Lion cubs capture local organizations’ attention |

Lion cubs capture local organizations’ attention

Eben Harrell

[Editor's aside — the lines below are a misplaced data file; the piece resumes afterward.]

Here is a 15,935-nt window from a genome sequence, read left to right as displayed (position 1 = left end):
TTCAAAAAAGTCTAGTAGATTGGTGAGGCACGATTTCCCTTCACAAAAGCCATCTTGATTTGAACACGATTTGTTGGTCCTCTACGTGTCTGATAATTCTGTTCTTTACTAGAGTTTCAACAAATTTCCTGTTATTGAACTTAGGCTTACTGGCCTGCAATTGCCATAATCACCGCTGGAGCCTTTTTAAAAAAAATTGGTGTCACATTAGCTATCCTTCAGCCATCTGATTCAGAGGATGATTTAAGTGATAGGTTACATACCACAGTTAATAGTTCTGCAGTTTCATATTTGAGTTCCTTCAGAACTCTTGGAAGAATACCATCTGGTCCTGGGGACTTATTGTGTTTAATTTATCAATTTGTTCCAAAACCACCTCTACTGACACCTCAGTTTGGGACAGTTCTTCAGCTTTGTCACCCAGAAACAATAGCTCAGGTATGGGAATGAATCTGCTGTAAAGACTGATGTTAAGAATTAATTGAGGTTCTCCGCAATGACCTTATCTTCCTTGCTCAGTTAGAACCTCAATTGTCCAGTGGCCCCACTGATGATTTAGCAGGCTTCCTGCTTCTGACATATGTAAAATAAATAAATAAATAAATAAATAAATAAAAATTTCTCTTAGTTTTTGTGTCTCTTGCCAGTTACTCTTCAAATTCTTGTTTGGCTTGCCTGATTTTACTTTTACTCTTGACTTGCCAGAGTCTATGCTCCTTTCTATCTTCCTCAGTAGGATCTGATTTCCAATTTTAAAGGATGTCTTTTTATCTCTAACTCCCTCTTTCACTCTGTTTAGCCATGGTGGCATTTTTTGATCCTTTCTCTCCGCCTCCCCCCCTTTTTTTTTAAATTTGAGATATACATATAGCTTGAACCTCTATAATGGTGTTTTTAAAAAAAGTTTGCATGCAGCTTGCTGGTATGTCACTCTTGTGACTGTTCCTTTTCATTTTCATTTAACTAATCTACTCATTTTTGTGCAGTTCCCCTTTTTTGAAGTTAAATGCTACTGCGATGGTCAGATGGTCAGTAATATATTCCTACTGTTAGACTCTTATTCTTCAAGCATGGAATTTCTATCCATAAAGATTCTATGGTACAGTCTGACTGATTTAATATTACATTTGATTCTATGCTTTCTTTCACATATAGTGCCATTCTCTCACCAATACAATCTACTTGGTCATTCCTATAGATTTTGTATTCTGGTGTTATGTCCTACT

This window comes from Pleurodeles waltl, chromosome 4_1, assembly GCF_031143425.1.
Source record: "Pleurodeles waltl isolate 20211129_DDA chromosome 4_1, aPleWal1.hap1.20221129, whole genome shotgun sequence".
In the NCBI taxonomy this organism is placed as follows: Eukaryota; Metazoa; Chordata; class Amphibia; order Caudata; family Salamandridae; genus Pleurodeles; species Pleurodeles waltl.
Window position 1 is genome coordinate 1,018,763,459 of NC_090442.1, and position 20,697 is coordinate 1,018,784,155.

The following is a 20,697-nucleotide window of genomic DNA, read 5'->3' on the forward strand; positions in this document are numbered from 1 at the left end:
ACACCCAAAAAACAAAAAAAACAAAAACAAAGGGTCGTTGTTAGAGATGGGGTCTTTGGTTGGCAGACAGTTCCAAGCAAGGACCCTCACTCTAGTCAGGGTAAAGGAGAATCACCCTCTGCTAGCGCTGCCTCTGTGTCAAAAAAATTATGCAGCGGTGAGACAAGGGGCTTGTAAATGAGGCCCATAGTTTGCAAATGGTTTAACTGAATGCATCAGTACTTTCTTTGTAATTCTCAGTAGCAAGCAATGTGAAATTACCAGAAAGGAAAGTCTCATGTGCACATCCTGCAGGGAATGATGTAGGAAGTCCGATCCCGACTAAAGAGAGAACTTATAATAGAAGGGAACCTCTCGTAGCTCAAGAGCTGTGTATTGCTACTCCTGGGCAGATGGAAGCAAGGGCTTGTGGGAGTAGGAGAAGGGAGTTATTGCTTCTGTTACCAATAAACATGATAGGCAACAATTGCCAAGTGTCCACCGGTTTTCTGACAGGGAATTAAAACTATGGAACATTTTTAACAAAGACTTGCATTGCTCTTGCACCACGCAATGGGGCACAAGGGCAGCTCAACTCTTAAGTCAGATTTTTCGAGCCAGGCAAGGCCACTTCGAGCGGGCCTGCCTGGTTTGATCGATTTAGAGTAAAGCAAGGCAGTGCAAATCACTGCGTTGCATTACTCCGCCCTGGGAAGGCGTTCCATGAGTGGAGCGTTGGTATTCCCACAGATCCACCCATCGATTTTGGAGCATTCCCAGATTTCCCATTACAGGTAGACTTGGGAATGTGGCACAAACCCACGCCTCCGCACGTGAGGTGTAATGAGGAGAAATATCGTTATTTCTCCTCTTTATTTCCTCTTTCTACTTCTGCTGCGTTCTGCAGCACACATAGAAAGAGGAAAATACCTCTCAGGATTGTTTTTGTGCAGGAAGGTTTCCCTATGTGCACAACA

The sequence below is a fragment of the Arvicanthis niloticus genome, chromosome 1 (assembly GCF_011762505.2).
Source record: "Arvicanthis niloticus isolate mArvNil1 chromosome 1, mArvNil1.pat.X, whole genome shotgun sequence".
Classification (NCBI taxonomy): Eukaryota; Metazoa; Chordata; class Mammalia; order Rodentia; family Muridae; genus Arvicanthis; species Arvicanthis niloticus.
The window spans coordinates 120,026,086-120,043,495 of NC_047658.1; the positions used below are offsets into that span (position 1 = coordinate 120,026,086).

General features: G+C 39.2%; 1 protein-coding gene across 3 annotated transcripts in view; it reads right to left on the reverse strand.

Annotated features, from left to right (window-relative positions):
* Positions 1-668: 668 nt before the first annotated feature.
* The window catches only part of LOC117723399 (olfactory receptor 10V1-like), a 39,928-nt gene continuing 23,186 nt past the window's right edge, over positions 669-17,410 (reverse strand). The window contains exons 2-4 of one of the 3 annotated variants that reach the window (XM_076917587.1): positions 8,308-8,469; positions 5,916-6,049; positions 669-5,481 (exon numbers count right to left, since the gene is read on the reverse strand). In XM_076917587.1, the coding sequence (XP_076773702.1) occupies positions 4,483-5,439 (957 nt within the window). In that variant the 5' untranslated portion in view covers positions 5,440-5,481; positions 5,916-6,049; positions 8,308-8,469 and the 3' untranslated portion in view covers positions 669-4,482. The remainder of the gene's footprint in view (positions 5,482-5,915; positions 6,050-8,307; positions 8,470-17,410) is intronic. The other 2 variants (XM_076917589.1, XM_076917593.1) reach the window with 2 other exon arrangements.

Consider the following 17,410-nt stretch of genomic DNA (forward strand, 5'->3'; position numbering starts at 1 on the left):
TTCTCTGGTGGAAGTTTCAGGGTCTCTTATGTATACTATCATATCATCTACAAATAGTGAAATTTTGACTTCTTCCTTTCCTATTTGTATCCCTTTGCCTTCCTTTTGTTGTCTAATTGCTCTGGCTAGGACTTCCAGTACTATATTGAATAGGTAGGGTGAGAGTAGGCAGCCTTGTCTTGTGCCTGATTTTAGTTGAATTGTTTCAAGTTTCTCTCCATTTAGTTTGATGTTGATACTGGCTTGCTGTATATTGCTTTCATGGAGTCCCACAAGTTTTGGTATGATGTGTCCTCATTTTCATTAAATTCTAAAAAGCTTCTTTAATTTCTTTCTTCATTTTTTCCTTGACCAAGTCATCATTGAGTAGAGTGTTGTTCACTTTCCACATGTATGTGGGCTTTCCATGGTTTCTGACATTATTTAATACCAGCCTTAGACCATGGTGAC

On a ranch in Kenya, there’s a young lioness called Aspen, and she and her sister need your help.That’s the message coming this week from Wildize, an Aspen-based conservation nonprofit that is scrambling to raise money to save the two lions.The cubs were discovered with their brother earlier this year after the trio fell into a pit next to a butchery in Kenya. The male lion has since died in captivity. But the females still have a shot at being reintroduced to the wild, according to Wildize President Eli Weiss.”It’s complicated, but essentially the lionesses’ chances of survival have gone up exponentially since the death of their brother. A male lion would have made reintroduction much more difficult. I’d say their chances have gone from about 50 percent to 75 percent,” Weiss said. The cubs were being held in a concrete cage by the Kenyan Wildlife Services. According to Weiss, the cage, although deplorable, may actually have helped their chances of survival – their isolation kept them from being habituated to people.Last month Amara, an East African conservation group based in Kenya, contacted Wildize to help fund the lions’ relocation to a 46,000-square-foot privately operated ranch. The ranch acts as a staging area before the lionesses’ permanent return to the wild. Last week, Wildize granted the relocation effort $2,500 and received another $2,500 from a private donor. In honor of this support, Amara gave one of the cubs the name “Aspen.” “Each lion requires at least $5,000 per year to see them through the reintroduction, which is usually around a two-year process,” Weiss said. “During that time they need to be fed, relearn their hunting skills and be monitored. All that requires monitoring and personnel.”Weiss hopes the survival of these lions galvanizes the Aspen community. She pointed to data from the International Convention of Endangered Species that listed around 22,000 lions left on the African continent. Eight years ago, that number was 160,000.”Lions are a symbol, an icon,” Weiss said. “Think about them becoming extinct in our lifetimes. This could easily happen. These lions deserve a chance in the wild. We’ve found a project with qualified people on the ground that might save Aspen and her sister. So we’re going for it.”Donations to help the lionesses can be made out to the Wildize Foundation, P.O. Box 3078, Aspen, CO 81612. Checks should include “lion project” in the memo line. For more information visit or

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